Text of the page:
By Tony O'Riley-
The legal challenge to stop British prime minister, Boris Johnson from proroguing parliament to implement Brexit could succeed for a number of reasons.
The Sovereignty of Parliament over all laws is a primary ground on which mr.Johnson may be prevented from stopping the implementation of a no deal Brexit. Today, a Scottish judge fast-tracked a legal challenge backed by 75 MPs and peers to prevent Boris Johnson proroguing parliament to force through a no-deal Brexit.
Parliamentary Sovereignty means Parliament as a collective political body is supreme over all laws, and cannot be casually bypassed by a particular member of parliament. Proroguing parliament refers to the period between the end of one Parliamentary session and the State Opening of another. The parliamentary session may also be prorogued before Parliament is dissolved. It normally happens once a year
ILLEGAL AND UNCONSTITUTIONAL
The cross-party group led by the Scottish National party MP Joanna Cherry QC insists plans by the prime minister to suspend the Commons to prevent MPs blocking a no-deal Brexit before 31 October would be illegal and unconstitutional. The group are probably right, but will leave the country with the difficult question of how long the country are prepared to see them
They told Lord Doherty in the court of session that“the petition raises legal issues of profound constitutional significance, and these require to be considered and determined as a matter of extreme urgency”.
Doherty ruled an urgent hearing of the case should take place on Friday 6 September. The set date allows both sides 14 days to prepare their legal arguments and revise them.
The case has been brought by a cross-party group of Labour, SNP, Liberal Democrat and former Tory MPs who quit the party over Brexit, and the Good Law Project, the anti-Brexit campaign group set up by Jolyon Maugham QC. Another two MPs are due to join the group before the next hearing.
Doherty refused the group’s plea for the case to Scottish appeal judges to speed the process up, and accepted the government’s compromise proposal for costs to be capped and shared between both sides.
David Welsh, the advocate acting for the parliamentarians and Maugham, expressed fear that the government would block and slow down the case as much as possible.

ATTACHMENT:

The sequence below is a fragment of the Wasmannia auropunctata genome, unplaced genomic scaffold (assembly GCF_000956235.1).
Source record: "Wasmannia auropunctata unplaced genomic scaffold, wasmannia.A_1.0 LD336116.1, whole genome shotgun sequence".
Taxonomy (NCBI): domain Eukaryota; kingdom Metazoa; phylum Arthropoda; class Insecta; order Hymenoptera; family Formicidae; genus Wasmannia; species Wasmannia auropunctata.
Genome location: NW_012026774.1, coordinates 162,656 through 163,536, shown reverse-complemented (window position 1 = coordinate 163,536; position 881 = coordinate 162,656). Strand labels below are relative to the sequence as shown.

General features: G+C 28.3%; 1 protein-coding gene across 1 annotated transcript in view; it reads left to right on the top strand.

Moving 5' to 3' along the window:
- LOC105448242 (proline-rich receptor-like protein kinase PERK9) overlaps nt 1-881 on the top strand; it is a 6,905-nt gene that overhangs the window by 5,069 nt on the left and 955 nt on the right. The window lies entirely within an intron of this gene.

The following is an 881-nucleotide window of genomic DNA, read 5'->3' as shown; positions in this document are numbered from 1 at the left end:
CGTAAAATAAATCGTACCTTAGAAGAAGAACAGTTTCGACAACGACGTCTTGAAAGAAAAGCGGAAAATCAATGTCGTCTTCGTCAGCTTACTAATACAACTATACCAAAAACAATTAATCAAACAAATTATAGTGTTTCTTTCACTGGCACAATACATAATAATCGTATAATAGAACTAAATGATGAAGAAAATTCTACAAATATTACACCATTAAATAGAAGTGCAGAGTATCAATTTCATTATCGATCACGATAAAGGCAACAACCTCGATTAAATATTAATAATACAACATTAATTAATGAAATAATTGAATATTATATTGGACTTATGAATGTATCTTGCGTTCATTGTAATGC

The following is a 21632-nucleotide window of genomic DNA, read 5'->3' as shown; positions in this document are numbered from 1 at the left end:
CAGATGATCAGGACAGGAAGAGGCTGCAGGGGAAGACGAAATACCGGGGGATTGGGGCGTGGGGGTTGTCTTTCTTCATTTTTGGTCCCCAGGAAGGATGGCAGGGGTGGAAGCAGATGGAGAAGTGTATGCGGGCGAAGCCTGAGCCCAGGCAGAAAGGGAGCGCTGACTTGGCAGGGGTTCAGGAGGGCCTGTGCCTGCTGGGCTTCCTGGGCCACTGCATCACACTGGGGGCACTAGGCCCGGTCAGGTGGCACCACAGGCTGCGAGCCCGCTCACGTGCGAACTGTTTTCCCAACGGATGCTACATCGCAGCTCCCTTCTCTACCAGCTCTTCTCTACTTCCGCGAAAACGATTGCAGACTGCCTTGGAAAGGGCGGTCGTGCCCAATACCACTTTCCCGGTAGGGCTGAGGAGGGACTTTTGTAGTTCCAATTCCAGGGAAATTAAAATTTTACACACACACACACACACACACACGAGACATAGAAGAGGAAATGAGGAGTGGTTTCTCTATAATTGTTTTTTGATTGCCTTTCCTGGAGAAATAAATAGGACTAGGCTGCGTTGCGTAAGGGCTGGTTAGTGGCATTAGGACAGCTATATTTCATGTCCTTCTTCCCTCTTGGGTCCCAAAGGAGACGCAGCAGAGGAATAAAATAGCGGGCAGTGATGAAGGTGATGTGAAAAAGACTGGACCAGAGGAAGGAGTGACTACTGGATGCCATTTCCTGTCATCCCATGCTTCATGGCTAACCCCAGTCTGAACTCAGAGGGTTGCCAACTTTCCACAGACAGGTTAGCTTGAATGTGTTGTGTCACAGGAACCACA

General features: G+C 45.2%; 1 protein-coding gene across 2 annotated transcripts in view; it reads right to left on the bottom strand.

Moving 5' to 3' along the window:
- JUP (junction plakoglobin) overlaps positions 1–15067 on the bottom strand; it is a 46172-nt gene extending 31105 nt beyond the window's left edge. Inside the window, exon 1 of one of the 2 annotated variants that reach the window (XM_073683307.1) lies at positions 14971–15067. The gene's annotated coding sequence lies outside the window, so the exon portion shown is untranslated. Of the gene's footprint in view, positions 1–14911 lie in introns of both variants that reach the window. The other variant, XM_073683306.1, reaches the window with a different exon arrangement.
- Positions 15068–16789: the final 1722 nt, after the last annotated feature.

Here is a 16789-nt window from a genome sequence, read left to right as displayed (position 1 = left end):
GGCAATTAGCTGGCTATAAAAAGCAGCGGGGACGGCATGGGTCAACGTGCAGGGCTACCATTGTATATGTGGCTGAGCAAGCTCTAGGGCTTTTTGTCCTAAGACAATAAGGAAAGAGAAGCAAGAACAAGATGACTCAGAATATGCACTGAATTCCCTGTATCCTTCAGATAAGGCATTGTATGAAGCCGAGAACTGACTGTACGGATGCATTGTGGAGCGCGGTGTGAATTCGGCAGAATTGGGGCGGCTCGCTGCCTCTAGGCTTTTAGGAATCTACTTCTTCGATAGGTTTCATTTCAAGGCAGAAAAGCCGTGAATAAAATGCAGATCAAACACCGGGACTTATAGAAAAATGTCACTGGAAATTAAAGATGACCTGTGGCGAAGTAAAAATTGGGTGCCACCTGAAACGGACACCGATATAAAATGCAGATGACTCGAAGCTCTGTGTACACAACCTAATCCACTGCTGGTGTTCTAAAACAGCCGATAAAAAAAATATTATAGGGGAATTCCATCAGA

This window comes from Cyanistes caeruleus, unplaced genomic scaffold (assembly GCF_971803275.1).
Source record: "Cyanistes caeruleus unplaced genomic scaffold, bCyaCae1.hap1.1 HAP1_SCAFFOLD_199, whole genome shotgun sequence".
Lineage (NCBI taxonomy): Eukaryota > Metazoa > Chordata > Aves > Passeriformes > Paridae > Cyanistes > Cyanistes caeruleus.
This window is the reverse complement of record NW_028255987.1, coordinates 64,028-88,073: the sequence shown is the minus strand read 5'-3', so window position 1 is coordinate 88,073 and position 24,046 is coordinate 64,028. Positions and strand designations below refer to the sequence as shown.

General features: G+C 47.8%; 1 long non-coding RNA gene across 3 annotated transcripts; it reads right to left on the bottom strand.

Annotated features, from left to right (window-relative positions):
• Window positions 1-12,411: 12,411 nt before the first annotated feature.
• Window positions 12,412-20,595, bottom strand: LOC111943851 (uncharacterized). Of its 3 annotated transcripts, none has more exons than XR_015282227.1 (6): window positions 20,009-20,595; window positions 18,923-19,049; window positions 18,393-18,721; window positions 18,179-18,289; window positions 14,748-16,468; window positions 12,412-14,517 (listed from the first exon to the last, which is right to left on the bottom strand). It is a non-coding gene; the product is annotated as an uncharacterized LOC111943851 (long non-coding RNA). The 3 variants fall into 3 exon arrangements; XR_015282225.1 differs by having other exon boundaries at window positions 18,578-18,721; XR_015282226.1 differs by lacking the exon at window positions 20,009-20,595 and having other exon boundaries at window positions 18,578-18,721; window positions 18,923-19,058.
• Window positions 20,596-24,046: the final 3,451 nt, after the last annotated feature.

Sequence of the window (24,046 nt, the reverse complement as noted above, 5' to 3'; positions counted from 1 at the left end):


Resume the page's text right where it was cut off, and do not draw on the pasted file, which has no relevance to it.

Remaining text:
He said time was of the essence for a final judgement on whether proroguing parliament was lawful before 31 October. He highlighted that the case needed to be heard by the ordinary court, the appeal court and the UK supreme court in only 11 weeks.
Welsh warned that legal delays in reaching a final decision could allow the British prime minister to prorogue parliament before the case had ended. A no-deal Brexit would have “severe and irreversible” consequences. “It is a rather exceptional request against a highly exceptional and unusual background,” he added.
Andrew Webster QC, the government’s lawyer, denied that ministers wanted to obstruct the case and accused Welsh of “misreading and mischaracterising” the government’s view it would be wrong to immediately refer the case to the appeal court.
Webster said the UK government also wanted it heard and decided before the UK’s departure deadline. “The respondent is willing to seek to deal with these matters before 31 October provided that is done in a fair and proportionate manner,” he said.
The case will examine whether Johnson would be breaching established constitutional law and both the EU Withdrawal Act 2018 and the Northern Ireland (Executive Formation etc) Act 2019 if he asked the Queen to prorogue parliament.
Most economic forecasters agree Brexit will damage Britain’s economy; only their assessments of the magnitude and timescale differ. Sectors from car making to farming would be hit hard. Britain’s ability to combat cross-border crime and terrorism would be severely undermined by a break up with the EU.